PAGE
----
Poll: One in Three Americans Believe Foreign Entity Will Change Vote in Midterms

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AP Photo/Jon Elswick

A poll released on Monday shows that one in three — or 31 percent — of Americans believe a foreign country is “likely” to change the vote in November’s midterm elections, an opinion that could be driven by the left-wing media’s — including taxpayer-funded National Public Radio (NPR) — ongoing coverage of the federal investigation into Russian interference in the 2016 presidential election.

The poll, conducted by NPR/Marist, “comes even as there is no evidence Russia or any other country manipulated or tried to manipulate the vote count in 2016 or at any other point in American history.”

NPR reports:

The results give credence to what election officials have been worried about since at least the summer of 2016: that the intense focus by the media and the federal government on Russia’s election interference efforts could be eroding voters’ confidence in democratic institutions.

“There’s been so much saturation of [Russia] discussions,” Neal Kelley, the registrar of voters for Orange County, California said in the NPR report on its poll.

”You can’t help but have a segment of the population that’s going to feel that way,” Kelley said. “But the bottom line is, there have been so many things done since 2016, to prepare for 2018.”

The NPR report continues:

The majority of Americans think that efforts to make this year’s voting more secure are adequate, as 53 percent said they think the U.S. is either very prepared or prepared to keep the midterms safe and secure. Conversely, nearly 40 percent of Americans doubt that preparation.

NPR points out that U.S. intelligence has confirmed Russia’s efforts to influence the election on social media, hacking the Democratic National Committee server, and through emails — interference that has taken place for decades before the last presidential campaign and technological advances, including the dawn of the Internet.

No evidence has been uncovered, however, that shows the Russians or any other foreign entity were able to affect the 2016 results at the ballot box.

“It’s a minority, but it’s a large minority, and it’s really troubling — because there’s no evidence that’s ever happened,” David Becker, former director of the elections program at The Pew Charitable Trusts, and the founder of the Center for Election Innovation and Research, told NPR.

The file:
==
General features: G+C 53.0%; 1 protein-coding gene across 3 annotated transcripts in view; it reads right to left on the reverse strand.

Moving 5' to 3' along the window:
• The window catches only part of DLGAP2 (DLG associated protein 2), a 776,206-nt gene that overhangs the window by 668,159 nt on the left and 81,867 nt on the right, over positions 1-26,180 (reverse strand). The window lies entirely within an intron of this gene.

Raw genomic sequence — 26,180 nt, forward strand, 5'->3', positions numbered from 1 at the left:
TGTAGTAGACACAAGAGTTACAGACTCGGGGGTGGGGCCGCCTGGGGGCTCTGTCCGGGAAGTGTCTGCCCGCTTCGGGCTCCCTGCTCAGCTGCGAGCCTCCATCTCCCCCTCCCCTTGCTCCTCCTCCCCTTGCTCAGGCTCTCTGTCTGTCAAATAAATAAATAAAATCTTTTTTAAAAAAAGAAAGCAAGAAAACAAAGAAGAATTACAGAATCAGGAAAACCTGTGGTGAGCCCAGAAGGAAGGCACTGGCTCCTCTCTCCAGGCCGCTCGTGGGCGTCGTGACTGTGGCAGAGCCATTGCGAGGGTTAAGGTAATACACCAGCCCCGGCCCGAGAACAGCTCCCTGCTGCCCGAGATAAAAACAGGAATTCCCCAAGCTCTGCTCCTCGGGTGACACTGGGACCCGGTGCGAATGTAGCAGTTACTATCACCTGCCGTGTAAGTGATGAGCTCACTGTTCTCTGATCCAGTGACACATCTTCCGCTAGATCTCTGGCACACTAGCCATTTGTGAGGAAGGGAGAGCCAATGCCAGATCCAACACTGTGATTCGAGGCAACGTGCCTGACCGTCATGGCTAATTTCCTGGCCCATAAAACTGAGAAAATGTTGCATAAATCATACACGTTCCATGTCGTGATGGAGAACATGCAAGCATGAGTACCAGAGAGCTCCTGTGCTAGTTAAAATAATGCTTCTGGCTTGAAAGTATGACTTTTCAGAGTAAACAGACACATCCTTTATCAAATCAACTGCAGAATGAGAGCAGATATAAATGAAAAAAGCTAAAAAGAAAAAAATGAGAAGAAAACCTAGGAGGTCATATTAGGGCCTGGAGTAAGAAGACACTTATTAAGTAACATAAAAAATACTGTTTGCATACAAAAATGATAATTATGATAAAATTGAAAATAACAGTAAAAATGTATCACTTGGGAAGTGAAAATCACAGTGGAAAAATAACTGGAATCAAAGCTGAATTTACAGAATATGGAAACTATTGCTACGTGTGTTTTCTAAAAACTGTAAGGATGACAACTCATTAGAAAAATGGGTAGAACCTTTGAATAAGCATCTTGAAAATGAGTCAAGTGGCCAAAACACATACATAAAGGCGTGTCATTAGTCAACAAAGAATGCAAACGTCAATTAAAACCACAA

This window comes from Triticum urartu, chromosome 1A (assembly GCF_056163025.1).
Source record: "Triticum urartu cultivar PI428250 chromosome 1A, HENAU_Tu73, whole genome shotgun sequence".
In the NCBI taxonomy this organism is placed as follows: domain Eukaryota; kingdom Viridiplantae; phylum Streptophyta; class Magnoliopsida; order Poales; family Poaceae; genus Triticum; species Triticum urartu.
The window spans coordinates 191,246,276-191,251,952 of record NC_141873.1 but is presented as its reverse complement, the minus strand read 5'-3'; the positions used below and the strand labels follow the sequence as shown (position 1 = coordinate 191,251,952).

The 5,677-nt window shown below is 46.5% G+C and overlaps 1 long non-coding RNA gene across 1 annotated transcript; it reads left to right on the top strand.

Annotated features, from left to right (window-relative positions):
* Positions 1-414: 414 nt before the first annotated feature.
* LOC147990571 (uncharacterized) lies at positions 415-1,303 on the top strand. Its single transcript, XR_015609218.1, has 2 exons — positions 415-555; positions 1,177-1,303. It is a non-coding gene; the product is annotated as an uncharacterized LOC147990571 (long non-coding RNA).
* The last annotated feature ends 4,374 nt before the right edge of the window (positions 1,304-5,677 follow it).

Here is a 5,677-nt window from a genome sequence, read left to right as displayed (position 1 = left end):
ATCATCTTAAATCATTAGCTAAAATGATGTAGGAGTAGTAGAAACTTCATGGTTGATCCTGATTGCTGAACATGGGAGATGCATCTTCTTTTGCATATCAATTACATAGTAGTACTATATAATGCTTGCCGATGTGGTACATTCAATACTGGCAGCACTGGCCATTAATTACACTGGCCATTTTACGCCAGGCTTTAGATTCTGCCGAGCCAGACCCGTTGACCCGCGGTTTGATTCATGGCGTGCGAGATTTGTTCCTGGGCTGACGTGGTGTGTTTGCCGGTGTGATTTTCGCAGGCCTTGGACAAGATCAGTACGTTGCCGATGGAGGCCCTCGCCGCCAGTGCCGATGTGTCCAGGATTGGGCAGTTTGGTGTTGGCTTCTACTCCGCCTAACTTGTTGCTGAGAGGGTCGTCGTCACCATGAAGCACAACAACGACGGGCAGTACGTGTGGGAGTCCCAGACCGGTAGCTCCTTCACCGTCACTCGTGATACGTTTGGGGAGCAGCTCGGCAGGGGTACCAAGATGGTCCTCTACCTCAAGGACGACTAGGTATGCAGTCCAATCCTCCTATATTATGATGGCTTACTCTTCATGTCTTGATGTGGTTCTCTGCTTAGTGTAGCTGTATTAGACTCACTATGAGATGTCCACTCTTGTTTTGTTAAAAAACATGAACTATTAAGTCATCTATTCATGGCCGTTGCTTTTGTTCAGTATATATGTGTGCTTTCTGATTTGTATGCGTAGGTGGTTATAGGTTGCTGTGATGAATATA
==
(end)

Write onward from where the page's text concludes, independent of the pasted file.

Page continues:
The poll also shows that a majority of Americans — 53 percent — think the country is prepared for the midterms but are split along party lines on that conclusion. Seventy-three percent of Republicans believe the U.S. is ready while only 36 percent of Democrats agree.

When asked whether foreign governments or voter fraud is a greater threat, 80 percent of Republicans thought the latter a bigger problem — a number NPR speculates is related to President Donald Trump’s opinion that people who are in the country illegally are being allowed to vote.

NPR named one Republican Trump supporter who said illegal aliens should not have the right to vote.

“America is allowing people [to the polls] who have no business to vote,” Virginia Marler said in the NPR report. “I’m sorry — if you’re here illegally, you’re not an American citizen, and I do believe it’s supposed to be American citizens who vote in this country.”

But it is not only Russia who is to blame for election interference, according to poll respondents. A large majority blame social media for not doing enough to prevent the intrusion — 62 percent point a finger at Facebook and 57 percent fault Twitter.

The election expert worries that people’s ignorance about election interference could affect voter participation. “And no one is happier about that than President Putin sitting in Moscow,” Becker said.

The poll was conducted Sept. 5-9 of 777 registered voters and has a margin of error of four percentage points.

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